How to Treat ADHD and SPD
Treating ADHD and SPD or non-diagnosed sensory overload may often overlap. Just as individuals with ADHD may benefit from enlisting the help of an occupational therapist, many with SPD or general sensory overload concerns find immense relief when working with an occupational therapist.
Occupational therapy works to engage children and adults in some of the activities that cause the greatest amount of fear or discomfort in a controlled, safe setting. Exposing yourself to the sources of pain, discomfort, or fear can help eliminate some of the terror. This will allow you to develop tools and strategies to manage the symptoms of discomfort in a practical, hands-on way with someone there with you to guide you and offer some assistance. Occupational therapists can work on any of the 8 sensory systems to eliminate some of the systems of sensory overload.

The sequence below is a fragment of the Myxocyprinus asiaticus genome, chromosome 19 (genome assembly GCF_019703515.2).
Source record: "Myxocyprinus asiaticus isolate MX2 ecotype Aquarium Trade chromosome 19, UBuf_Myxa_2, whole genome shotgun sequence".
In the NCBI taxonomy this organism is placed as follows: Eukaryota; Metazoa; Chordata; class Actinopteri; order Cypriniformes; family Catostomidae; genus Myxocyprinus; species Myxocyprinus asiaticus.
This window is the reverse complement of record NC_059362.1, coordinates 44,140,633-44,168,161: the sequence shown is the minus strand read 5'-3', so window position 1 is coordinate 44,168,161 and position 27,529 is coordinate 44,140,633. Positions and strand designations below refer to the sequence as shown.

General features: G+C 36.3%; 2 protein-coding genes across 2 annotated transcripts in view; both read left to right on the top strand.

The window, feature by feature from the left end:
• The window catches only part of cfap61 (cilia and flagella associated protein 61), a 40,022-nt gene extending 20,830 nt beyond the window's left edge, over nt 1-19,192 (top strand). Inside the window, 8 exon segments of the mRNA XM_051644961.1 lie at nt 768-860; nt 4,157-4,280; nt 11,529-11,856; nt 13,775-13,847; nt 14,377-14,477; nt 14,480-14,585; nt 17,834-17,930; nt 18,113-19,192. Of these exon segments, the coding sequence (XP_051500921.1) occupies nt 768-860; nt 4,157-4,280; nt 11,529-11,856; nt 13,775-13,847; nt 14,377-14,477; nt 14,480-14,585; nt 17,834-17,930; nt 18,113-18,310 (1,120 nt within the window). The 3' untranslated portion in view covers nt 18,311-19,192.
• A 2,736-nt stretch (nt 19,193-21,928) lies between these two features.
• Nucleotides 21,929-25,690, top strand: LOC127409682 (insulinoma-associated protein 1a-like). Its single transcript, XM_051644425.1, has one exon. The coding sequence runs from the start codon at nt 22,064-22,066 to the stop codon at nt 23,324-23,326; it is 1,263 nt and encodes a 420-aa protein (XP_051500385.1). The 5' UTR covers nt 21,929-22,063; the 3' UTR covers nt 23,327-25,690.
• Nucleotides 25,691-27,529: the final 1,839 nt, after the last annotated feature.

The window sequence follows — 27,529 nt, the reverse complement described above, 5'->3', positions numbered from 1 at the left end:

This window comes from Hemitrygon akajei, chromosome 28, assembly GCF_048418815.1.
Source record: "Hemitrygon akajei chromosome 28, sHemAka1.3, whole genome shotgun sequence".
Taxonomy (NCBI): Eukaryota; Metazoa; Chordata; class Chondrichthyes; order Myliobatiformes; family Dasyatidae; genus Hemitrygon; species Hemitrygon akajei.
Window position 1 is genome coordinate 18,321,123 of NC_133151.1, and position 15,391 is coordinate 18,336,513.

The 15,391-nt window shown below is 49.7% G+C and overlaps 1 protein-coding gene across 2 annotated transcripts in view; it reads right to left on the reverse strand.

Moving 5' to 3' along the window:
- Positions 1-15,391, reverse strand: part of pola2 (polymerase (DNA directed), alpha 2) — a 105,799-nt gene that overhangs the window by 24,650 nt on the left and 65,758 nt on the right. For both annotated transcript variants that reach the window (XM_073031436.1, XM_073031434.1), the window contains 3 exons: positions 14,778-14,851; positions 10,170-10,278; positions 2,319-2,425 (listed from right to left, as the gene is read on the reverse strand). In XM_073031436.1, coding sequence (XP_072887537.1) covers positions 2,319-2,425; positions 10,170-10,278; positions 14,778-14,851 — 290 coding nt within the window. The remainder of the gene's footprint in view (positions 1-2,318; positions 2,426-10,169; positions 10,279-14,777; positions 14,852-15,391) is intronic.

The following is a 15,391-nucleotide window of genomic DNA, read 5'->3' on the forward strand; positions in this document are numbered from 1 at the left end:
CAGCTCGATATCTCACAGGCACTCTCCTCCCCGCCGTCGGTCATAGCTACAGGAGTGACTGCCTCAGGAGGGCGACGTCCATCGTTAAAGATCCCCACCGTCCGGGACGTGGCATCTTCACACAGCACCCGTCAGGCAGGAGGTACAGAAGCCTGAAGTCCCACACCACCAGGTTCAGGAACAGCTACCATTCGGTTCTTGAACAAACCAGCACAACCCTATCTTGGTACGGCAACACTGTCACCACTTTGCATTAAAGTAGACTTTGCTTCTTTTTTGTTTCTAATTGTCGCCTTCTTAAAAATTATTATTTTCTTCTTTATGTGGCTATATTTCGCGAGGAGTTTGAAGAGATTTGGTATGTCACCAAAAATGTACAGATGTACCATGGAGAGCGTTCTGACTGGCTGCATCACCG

The 8 Senses: How Treatment Works
Senses can be divided during treatment but will more likely be treated as a unit, at least in part. Children might be encouraged to listen to music, for instance, while working to solve a puzzle. The presence of both auditory and visual stimuli can be overwhelming but going at a gentle pace and with a guiding hand can eliminate some of the difficulties.
Children might also be encouraged to walk across difficult terrain to help create more balance and safety within the proprioception and vestibular systems. At first, an occupational therapist might hold the child's hands during the trek, before moving to a one-handed assist, and closing with no assistance at all. For some children, this task alone can take weeks to master or even longer. The struggle to maintain balance while coordinating steps and reaches can be wholly overwhelming and could initially culminate in refusal or a meltdown.